On remand, the ALJ's decision was vacated and a new hearing was held on June 26, 2012. (ECF No. 13-3 at 18.) Thereafter, on September 18, 2012, the ALJ found that Plaintiff was not under a disability as defined by the SSA because he was capable of "making a successful adjustment to other work that existed in significant numbers in the national economy." ( Id. at 16-17.)
On January 16, 2013, Plaintiff commenced a second action in this court pursuant to 42 U.S.C. §§ 405(g) and 1383(c)(3) to obtain judicial review of the Commissioner's final decision denying Plaintiff's claim for DIB. (ECF No. 1.) On March 11, 2014, the Magistrate Judge issued his recommendation that the Commissioner's final decision denying Plaintiff's claim for DIB be affirmed. (ECF No. 30.) Plaintiff filed timely objections to the Magistrate Judge's recommendation on March 27, 2014. (ECF No. 32.) The Commissioner filed a response to Plaintiff's objections on April 14, 2014. (ECF No. 33.)
II. LEGAL STANDARD AND ANALYSIS
A. The Magistrate Judge's Report and Recommendation
The magistrate judge makes only a recommendation to this court. The recommendation has no presumptive weight. The responsibility to make a final determination remains with this court. See Mathews v. Weber , 423 U.S. 261, 270-71 (1976). The court reviews de novo only those portions of a magistrate judge's report and recommendation to which specific objections are filed, and reviews those portions which are not objected to - including those portions to which only "general and conclusory" objections have been made - for clear error. Diamond v. Colonial Life & Acc. Ins. Co. , 416 F.3d 310, 315 (4th Cir. 2005); Camby v. Davis , 718 F.2d 198, 200 (4th Cir. 1983); Orpiano v. Johnson , 687 F.2d 44, 47 (4th Cir. 1982). The court may accept, reject, or modify, in whole or in part, the recommendation of the magistrate judge or recommit the matter with instructions. See 28 U.S.C. § 636(b)(1).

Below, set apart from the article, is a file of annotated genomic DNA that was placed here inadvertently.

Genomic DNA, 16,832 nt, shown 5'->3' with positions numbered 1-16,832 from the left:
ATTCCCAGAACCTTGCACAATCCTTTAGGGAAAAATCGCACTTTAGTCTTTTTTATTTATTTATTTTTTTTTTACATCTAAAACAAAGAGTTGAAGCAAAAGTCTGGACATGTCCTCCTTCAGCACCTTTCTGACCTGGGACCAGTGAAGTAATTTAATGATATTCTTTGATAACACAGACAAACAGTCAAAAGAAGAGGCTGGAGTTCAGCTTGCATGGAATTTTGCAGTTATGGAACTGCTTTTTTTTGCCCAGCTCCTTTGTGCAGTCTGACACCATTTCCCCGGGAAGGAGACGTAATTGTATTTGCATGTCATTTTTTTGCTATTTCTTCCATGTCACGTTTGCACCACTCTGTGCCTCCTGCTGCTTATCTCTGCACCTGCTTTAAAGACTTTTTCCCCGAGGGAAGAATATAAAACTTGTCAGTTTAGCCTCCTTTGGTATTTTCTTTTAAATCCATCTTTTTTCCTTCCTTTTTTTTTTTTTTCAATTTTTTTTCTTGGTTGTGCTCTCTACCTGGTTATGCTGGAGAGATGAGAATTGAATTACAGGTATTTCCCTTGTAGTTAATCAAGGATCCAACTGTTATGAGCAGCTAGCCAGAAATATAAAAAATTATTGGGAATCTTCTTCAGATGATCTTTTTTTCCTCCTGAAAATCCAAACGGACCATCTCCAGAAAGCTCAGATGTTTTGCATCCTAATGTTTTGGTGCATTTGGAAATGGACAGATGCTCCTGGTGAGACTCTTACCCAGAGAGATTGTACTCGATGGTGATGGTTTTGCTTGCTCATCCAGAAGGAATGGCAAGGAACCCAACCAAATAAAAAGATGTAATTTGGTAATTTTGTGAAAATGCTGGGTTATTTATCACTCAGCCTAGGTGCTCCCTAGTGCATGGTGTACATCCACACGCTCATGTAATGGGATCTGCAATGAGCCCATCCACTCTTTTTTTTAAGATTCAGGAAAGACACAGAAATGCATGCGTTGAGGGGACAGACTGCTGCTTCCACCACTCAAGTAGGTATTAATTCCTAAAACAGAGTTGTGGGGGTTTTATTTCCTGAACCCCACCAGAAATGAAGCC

B. The Court's Standard of Review
The role of the federal judiciary in the administrative scheme established by the Social Security Act is a limited one. Section 405(g) of the Act provides, "the findings of the Commissioner of Social Security as to any fact, if supported by substantial evidence, shall be conclusive...." 42 U.S.C. § 405(g). "Substantial evidence has been defined innumerable times as more than a scintilla, but less than a preponderance." Thomas v. Celebrezze , 331 F.2d 541, 543 (4th Cir. 1964). This standard precludes a de novo review of the factual circumstances that substitutes the court's findings for those of the Commissioner. See Vitek v. Finch , 438 F.2d 1157 (4th Cir. 1971). The court must uphold the Commissioner's decision as long as it is supported by substantial evidence. See Blalock v. Richardson , 483 F.2d 773, 775 (4th Cir. 1972). "From this it does not follow, however, that the findings of the administrative agency are to be mechanically accepted. The statutorily granted right of review contemplates more than an uncritical rubber stamping of the administrative agency." Flack v. Cohen , ...